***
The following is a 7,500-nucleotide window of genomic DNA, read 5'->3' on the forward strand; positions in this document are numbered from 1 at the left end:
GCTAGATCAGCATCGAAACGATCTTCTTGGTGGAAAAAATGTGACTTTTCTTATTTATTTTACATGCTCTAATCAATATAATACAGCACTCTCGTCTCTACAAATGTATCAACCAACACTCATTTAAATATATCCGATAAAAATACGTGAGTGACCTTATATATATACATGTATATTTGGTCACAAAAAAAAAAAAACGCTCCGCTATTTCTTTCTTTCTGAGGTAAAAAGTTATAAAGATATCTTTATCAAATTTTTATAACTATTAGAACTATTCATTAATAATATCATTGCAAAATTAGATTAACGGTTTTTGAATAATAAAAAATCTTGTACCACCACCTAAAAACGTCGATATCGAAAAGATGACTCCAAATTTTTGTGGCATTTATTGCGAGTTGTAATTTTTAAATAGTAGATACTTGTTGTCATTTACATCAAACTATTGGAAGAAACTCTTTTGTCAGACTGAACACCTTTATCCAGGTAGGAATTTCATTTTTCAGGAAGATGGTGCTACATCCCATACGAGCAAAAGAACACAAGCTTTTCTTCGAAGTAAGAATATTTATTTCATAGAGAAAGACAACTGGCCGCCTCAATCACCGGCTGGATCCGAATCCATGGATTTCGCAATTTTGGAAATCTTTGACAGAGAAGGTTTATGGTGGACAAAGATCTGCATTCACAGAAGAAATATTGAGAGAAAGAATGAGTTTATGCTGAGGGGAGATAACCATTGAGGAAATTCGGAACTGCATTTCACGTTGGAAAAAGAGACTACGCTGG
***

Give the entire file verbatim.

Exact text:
The following is a 7,500-nucleotide window of genomic DNA, read 5'->3' on the forward strand; positions in this document are numbered from 1 at the left end:
GCTAGATCAGCATCGAAACGATCTTCTTGGTGGAAAAAATGTGACTTTTCTTATTTATTTTACATGCTCTAATCAATATAATACAGCACTCTCGTCTCTACAAATGTATCAACCAACACTCATTTAAATATATCCGATAAAAATACGTGAGTGACCTTATATATATACATGTATATTTGGTCACAAAAAAAAAAAAACGCTCCGCTATTTCTTTCTTTCTGAGGTAAAAAGTTATAAAGATATCTTTATCAAATTTTTATAACTATTAGAACTATTCATTAATAATATCATTGCAAAATTAGATTAACGGTTTTTGAATAATAAAAAATCTTGTACCACCACCTAAAAACGTCGATATCGAAAAGATGACTCCAAATTTTTGTGGCATTTATTGCGAGTTGTAATTTTTAAATAGTAGATACTTGTTGTCATTTACATCAAACTATTGGAAGAAACTCTTTTGTCAGACTGAACACCTTTATCCAGGTAGGAATTTCATTTTTCAGGAAGATGGTGCTACATCCCATACGAGCAAAAGAACACAAGCTTTTCTTCGAAGTAAGAATATTTATTTCATAGAGAAAGACAACTGGCCGCCTCAATCACCGGCTGGATCCGAATCCATGGATTTCGCAATTTTGGAAATCTTTGACAGAGAAGGTTTATGGTGGACAAAGATCTGCATTCACAGAAGAAATATTGAGAGAAAGAATGAGTTTATGCTGAGGGGAGATAACCATTGAGGAAATTCGGAACTGCATTTCACGTTGGAAAAAGAGACTACGCTGG